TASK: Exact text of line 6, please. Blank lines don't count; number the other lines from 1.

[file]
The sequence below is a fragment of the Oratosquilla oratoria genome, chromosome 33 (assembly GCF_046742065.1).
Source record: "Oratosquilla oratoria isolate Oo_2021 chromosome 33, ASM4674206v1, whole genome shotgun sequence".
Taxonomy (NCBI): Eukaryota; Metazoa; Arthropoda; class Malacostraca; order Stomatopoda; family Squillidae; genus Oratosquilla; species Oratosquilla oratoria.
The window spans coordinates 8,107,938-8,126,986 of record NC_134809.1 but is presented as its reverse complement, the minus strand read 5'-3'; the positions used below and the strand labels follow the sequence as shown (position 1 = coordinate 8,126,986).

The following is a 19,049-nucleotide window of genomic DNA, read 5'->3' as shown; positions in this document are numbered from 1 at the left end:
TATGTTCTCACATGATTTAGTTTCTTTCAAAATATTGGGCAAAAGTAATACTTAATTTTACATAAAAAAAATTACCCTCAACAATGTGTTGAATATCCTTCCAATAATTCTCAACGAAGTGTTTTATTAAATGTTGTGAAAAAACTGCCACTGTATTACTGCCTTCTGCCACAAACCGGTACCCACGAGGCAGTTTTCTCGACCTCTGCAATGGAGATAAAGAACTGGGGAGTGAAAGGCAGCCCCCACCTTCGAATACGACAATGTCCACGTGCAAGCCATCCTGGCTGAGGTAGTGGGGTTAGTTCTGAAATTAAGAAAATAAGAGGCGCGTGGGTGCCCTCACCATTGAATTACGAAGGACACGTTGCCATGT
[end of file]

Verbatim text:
TATGTTCTCACATGATTTAGTTTCTTTCAAAATATTGGGCAAAAGTAATACTTAATTTTACATAAAAAAAATTACCCTCAACAATGTGTTGAATATCCTTCCAATAATTCTCAACGAAGTGTTTTATTAAATGTTGTGAAAAAACTGCCACTGTATTACTGCCTTCTGCCACAAACCGGTACCCACGAGGCAGTTTTCTCGACCTCTGCAATGGAGATAAAGAACTGGGGAGTGAAAGGCAGCCCCCACCTTCGAATACGACAATGTCCACGTGCAAGCCATCCTGGCTGAGGTAGTGGGGTTAGTTCTGAAATTAAGAAAATAAGAGGCGCGTGGGTGCCCTCACCATTGAATTACGAAGGACACGTTGCCATGT